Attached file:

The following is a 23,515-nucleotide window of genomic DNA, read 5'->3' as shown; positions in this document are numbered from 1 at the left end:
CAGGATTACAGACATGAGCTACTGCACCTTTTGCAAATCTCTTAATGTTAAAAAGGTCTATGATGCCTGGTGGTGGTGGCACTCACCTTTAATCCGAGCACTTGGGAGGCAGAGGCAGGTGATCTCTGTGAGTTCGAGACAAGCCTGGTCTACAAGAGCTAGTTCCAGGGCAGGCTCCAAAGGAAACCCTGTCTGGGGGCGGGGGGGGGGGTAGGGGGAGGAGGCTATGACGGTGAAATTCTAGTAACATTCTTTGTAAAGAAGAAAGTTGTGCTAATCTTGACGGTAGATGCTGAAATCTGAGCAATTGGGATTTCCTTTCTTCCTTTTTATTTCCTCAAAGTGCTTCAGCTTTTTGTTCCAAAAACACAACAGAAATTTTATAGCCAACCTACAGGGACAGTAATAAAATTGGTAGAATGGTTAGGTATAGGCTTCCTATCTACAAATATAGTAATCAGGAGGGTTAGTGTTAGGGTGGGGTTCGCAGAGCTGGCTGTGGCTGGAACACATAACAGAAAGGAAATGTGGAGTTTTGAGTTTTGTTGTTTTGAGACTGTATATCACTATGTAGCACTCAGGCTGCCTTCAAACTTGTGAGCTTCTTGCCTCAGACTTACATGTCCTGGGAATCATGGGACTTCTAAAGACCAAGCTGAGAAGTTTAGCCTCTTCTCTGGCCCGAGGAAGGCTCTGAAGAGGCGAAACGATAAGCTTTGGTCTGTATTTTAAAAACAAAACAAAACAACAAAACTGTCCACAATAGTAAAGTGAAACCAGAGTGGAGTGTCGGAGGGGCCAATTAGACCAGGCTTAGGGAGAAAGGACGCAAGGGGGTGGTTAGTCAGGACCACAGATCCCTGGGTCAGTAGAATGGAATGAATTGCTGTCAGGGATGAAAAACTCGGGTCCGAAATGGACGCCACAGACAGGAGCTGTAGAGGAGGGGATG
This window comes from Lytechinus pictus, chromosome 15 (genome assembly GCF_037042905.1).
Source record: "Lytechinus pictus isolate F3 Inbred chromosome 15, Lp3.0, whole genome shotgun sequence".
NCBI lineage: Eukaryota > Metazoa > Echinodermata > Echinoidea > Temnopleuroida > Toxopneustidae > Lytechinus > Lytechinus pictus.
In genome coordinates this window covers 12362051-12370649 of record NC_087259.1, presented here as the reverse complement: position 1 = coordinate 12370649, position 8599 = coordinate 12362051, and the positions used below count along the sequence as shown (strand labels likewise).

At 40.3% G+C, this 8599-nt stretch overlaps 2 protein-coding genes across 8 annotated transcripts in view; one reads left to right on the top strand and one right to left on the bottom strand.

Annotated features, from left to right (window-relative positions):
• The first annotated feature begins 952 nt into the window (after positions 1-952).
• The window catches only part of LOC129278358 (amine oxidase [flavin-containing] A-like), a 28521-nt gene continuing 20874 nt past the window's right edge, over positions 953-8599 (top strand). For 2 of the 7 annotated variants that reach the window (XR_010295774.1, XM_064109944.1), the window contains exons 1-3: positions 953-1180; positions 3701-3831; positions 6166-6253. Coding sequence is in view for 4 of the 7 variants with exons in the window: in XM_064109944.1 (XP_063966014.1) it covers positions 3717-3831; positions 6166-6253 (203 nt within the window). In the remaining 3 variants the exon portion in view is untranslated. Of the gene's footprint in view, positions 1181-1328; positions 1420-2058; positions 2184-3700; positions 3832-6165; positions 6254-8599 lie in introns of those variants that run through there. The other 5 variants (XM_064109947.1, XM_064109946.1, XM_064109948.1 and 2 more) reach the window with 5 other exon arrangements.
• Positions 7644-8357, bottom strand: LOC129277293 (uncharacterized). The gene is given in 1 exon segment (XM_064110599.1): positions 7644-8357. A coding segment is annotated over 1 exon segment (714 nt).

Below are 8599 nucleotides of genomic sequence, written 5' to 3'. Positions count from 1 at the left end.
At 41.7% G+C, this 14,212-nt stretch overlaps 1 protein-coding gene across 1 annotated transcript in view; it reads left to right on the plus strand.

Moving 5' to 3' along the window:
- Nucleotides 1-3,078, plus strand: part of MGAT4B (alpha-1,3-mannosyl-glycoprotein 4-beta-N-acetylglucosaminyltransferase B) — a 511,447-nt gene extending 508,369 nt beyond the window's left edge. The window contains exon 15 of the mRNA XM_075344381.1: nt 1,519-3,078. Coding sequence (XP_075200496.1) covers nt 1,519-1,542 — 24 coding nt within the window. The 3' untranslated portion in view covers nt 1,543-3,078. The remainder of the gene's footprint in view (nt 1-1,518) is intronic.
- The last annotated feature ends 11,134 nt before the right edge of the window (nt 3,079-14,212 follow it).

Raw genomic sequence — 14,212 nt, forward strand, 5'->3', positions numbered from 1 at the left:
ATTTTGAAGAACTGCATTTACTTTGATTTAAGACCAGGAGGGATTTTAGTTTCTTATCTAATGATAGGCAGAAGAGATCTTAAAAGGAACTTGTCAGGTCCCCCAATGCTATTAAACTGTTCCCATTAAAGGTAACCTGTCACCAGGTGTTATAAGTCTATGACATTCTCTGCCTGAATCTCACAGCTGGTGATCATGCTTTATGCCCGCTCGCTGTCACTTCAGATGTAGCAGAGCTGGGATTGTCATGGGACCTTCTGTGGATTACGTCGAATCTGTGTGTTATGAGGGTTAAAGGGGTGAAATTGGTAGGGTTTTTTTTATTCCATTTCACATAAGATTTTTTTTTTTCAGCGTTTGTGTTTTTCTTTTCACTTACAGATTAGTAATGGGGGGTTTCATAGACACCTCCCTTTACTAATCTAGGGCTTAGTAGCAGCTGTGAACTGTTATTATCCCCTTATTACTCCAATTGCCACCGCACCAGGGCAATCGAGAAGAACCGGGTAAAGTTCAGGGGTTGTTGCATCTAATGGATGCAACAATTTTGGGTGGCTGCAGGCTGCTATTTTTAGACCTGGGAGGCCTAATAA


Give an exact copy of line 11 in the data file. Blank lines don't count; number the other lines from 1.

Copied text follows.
• Positions 7644-8357, bottom strand: LOC129277293 (uncharacterized). The gene is given in 1 exon segment (XM_064110599.1): positions 7644-8357. A coding segment is annotated over 1 exon segment (714 nt).